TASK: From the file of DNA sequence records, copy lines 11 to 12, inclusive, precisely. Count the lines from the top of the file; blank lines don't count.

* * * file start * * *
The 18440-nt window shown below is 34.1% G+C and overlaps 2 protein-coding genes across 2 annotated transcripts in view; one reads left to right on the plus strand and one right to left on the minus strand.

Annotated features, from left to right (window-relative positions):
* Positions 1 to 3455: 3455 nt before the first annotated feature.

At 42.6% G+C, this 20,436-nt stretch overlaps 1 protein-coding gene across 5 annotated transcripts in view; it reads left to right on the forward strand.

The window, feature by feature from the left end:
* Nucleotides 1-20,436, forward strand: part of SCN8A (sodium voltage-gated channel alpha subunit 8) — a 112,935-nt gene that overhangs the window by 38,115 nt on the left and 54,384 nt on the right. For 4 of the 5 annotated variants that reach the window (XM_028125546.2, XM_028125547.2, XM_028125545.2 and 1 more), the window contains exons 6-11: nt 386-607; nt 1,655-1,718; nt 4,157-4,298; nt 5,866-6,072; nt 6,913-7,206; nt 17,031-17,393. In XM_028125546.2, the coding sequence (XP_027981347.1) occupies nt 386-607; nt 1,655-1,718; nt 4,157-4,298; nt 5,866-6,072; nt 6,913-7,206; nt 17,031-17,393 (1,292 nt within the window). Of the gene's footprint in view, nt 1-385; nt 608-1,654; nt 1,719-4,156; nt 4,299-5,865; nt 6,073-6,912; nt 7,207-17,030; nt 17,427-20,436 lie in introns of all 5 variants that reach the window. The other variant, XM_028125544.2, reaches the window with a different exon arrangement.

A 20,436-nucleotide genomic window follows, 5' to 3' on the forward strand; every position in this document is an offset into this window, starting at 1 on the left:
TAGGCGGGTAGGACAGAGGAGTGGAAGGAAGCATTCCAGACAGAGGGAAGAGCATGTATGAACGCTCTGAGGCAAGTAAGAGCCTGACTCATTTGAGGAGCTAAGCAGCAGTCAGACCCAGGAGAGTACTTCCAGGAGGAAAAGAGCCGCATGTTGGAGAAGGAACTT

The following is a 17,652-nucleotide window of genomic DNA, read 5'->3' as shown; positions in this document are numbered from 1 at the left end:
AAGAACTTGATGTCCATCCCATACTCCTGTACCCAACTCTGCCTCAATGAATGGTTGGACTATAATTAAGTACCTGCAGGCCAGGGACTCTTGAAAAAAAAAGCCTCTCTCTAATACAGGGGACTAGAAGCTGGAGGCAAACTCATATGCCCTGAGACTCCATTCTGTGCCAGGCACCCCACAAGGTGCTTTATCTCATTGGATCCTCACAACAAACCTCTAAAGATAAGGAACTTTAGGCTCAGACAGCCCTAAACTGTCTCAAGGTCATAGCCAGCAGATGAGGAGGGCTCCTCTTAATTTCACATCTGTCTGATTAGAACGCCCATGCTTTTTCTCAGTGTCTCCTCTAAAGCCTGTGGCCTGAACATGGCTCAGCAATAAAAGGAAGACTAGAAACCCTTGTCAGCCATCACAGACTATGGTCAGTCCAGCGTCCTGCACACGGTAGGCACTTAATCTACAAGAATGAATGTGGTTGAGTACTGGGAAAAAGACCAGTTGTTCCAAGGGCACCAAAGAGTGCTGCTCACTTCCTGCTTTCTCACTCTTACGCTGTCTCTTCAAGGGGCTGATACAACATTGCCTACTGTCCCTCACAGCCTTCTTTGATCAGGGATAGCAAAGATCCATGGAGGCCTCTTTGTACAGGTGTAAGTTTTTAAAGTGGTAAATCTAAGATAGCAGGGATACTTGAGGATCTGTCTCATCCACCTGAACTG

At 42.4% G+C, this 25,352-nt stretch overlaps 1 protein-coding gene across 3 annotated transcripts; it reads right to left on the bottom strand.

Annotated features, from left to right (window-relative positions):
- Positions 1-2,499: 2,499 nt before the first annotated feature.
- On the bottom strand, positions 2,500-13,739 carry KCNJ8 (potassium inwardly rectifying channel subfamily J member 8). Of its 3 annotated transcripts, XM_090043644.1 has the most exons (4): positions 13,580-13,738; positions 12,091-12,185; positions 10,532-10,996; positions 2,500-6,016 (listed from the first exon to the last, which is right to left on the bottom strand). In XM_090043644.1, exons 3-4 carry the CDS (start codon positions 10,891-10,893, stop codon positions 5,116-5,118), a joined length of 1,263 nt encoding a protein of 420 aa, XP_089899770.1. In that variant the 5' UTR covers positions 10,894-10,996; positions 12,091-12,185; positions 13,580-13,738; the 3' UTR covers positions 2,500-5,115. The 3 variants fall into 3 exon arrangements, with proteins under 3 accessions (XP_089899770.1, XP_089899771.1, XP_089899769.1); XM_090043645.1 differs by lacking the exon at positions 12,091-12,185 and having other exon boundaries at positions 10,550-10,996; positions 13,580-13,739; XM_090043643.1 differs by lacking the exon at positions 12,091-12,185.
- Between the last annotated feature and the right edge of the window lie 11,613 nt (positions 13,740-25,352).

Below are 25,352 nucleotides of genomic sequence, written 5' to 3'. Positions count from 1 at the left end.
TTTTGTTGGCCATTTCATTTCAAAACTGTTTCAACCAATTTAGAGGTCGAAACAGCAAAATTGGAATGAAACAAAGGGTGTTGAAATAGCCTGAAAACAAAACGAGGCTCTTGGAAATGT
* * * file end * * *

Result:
At 42.4% G+C, this 25,352-nt stretch overlaps 1 protein-coding gene across 3 annotated transcripts; it reads right to left on the bottom strand.

Annotated features, from left to right (window-relative positions):